The beef industry has already experienced a number of difficult years characterized by declining cow numbers and per capita beef supplies. There was hope in the first half of this year that this downward production phase was coming to an end, but the drought of 2012 has erased those hopes, according to Purdue University Extension economist Chris Hurt.
So, where is the cattle industry today, and what do we know about the impacts of this year’s drought?
The mid-year cattle inventory report from USDA indicated that beef cow numbers had dropped by an additional 3 percent over the past year. Since 2006, beef cow numbers have dropped by 8 percent, largely the result of higher feed prices and the long drought in the Southern Plains. The 2012 calf crop is expected to be down about 2 percent, and also down 8 percent from 2006.
Hurt said this year’s drought likely means further decreases in cow numbers over the next 12 to14 months.
“The impacts of the drought are just beginning to show up in some of the national data,” Hurt said. “We do know the direction, but not the final magnitude of those impacts. The cattle industry is negatively affected by feed costs and lack of availability of forages. Higher corn and soybean meal price have dropped the value of calves and feeder cattle that will eventually go to the feedlots. Lack of pasture is also causing some early movement of cattle.”
Since feed prices started rising in mid-June, corn prices have increased around 60 percent and soybean meal prices are up 25 percent, Hurt reported.
“Forage conditions have been horrible across the Midwest,” Hurt said. “At the end of July, pastures that were in ‘very-poor’ and ‘poor’ condition totaled from 82 percent to 98 percent for the states of Indiana, Illinois, Arkansas, Missouri, Iowa, Kansas, Nebraska and Colorado (USDA:NASS).
“There have been many reports of producers forced to feed hay that was intended for this winter’s forage supply,” he said. “Those producers are hoping for late-summer rain that may restore some pasture this fall. If that does not come, a deeper liquidation of cows can be expected.”
Hurt reported that in the wake of high feed prices and uncertainty regarding forage availability, calf and feeder cattle prices plummeted. Oklahoma steer calf prices were $173 per hundredweight in mid-June and collapsed to $138 by late July. How much loss of value is that? A $35 per hundredweight decline on a 550-pound calf is nearly a $200 per head reduction in value. Multiplying that across a national calf crop of 34.5 million head totals a potential decline in value of more than $6 billion. Hurt said it is still too early to count the actual damages, but this illustration shows it is likely large.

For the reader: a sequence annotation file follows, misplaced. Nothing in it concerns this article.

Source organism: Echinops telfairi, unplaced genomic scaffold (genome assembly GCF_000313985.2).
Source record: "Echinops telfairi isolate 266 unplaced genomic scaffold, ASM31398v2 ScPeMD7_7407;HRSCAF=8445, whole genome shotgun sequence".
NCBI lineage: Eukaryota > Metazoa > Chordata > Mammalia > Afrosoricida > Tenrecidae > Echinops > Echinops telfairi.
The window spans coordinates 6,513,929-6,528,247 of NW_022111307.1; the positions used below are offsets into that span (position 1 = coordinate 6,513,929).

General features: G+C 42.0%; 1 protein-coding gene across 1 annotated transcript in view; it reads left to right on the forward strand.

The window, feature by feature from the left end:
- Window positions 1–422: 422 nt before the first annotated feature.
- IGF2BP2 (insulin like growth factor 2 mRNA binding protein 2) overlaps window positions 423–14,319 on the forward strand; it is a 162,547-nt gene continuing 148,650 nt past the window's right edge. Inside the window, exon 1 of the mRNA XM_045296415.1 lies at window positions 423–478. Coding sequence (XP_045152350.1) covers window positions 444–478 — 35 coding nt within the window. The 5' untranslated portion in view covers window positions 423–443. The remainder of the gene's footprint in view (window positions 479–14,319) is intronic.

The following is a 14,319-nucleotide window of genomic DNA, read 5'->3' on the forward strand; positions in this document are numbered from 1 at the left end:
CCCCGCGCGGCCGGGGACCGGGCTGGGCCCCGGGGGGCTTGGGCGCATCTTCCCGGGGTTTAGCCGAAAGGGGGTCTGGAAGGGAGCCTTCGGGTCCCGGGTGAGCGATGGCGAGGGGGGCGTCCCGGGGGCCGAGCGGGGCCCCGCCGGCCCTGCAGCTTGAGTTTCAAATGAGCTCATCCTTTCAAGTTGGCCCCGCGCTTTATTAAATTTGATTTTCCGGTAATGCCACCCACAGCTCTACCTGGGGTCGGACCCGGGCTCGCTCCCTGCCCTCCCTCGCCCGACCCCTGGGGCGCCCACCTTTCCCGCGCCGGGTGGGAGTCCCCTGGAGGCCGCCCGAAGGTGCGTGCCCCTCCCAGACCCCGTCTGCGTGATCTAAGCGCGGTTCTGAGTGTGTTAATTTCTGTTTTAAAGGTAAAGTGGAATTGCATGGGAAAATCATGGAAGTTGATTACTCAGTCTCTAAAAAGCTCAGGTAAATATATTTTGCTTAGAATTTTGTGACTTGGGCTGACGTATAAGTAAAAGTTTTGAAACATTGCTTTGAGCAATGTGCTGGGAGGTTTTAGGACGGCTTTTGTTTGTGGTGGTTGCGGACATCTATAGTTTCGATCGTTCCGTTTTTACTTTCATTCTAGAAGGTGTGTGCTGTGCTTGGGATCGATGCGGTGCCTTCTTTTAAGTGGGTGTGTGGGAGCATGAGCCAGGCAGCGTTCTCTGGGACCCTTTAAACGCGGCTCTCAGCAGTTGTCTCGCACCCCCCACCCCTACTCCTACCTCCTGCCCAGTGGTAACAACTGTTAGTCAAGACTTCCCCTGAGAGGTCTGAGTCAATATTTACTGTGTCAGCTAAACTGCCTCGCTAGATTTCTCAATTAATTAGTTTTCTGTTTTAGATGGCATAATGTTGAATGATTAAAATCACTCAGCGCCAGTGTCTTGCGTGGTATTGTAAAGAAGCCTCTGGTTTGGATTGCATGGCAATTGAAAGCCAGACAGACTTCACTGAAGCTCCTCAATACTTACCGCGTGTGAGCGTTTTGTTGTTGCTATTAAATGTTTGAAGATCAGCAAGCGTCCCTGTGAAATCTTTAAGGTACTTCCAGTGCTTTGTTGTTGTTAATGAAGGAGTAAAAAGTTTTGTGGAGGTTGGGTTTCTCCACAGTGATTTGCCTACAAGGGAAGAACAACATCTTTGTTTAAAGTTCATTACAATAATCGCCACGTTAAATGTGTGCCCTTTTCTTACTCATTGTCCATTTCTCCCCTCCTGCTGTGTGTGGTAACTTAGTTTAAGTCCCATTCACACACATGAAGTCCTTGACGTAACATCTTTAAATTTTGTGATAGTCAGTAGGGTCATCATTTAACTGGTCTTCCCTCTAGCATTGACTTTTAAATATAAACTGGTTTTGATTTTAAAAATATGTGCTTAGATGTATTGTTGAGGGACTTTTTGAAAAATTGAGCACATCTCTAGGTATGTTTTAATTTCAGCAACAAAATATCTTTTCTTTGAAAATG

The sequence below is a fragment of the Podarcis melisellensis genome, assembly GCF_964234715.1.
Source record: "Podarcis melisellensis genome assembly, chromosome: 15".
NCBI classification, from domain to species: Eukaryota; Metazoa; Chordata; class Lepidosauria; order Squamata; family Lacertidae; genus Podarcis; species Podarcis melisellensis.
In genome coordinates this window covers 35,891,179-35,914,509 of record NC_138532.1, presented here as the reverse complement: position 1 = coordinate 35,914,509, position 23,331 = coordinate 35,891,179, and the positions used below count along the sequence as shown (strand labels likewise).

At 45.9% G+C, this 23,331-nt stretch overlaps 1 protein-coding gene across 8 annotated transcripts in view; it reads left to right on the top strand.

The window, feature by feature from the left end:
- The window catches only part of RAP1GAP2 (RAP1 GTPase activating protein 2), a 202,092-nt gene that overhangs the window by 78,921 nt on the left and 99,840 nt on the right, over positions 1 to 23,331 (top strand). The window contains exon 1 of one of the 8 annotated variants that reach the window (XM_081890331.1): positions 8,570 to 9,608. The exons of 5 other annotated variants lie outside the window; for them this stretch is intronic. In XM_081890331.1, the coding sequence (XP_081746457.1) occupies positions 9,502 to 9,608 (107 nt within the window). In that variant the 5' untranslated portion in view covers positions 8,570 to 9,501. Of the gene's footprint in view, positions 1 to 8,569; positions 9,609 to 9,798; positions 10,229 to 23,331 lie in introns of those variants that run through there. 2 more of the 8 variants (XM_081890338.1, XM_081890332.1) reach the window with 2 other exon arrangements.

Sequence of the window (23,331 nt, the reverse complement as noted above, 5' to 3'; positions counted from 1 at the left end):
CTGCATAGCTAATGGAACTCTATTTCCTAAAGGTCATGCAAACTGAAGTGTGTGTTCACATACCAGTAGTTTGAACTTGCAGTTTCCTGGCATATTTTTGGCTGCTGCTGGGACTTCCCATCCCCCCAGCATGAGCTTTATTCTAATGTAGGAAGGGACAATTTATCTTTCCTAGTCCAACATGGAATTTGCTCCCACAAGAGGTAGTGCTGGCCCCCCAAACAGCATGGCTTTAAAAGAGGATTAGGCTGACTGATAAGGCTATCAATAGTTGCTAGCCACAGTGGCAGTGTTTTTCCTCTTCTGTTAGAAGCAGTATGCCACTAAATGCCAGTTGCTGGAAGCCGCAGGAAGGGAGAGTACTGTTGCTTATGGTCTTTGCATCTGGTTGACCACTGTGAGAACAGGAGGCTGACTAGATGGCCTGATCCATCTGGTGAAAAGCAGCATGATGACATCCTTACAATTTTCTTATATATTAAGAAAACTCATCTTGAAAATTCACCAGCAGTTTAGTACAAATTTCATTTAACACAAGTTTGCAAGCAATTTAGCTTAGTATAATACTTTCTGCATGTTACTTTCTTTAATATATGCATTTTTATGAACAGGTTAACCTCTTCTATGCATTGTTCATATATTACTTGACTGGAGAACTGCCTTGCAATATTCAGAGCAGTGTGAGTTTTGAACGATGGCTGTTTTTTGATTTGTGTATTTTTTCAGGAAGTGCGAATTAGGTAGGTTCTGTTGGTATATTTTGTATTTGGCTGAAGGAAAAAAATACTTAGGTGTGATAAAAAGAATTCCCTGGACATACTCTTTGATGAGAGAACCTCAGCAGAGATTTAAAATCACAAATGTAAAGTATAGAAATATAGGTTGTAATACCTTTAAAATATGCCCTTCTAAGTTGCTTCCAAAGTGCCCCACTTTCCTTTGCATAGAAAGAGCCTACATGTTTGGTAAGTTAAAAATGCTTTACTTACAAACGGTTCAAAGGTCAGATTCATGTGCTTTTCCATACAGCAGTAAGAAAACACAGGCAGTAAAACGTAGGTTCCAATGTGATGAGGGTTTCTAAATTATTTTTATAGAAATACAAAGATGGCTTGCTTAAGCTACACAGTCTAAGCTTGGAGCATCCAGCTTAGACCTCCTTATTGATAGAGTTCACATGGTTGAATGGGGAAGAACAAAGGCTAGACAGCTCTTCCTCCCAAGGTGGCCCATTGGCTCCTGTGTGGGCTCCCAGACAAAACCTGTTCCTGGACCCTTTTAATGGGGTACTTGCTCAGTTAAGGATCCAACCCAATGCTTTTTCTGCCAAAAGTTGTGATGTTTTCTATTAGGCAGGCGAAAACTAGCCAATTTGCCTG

Reduced value of calves and feed uncertainty will most likely result in further declines in cow numbers this fall and winter. National slaughter data so far during this drought indicate only modest increases in cow slaughter. However, most Midwest producers have had hay to feed helping them to avoid panic liquidation. How the drought unfolds in coming months will influence how much cow liquidation occurs. More rain and, thus, grass will reduce liquidation. Continued drought will increase fall and winter cow culling.
“The largest negative financial impacts of the drought will be felt by cow-calf producers and by feedlot managers who did not have feed prices locked in at the lower spring levels,” Hurt said. “Assuming most large feedlots are primarily hedged on feed and feeding margins, this means that moderate- and small-sized family feedlots are the primary category that suffered large losses. Some of those family farms may also have large losses from crops, especially if they did not have crop insurance, and thus could be in financial difficulty.”
Hurt said the message for cow-calf producers is to hold on to the cows, if possible.
“The short-term losses of the next 12 to14 months will be replaced by large profits in late-2013, 2014 and 2015,” Hurt said. “These anticipated ‘golden’ days are based on continued reductions in per capita beef supplies, which will mean higher and higher retail beef prices; on an expected return to more normal crops in 2013 and beyond; and record-high calf prices and profits in late 2013 and beyond. The problem for some producers in a weakened financial condition is that they have to survive the pain in the short run to secure the prize in the long run.”
Hurt said the message for family feedlot managers is “risk management.”
Any thoughts of industry-wide expansion are pushed off for another year to late 2013, when pastures are restored and feed prices drop, Hurt said. The exception is for producers in areas of the country that have abundant forages. For them, buying cows sold this fall from distressed owners appears to be a strategic move.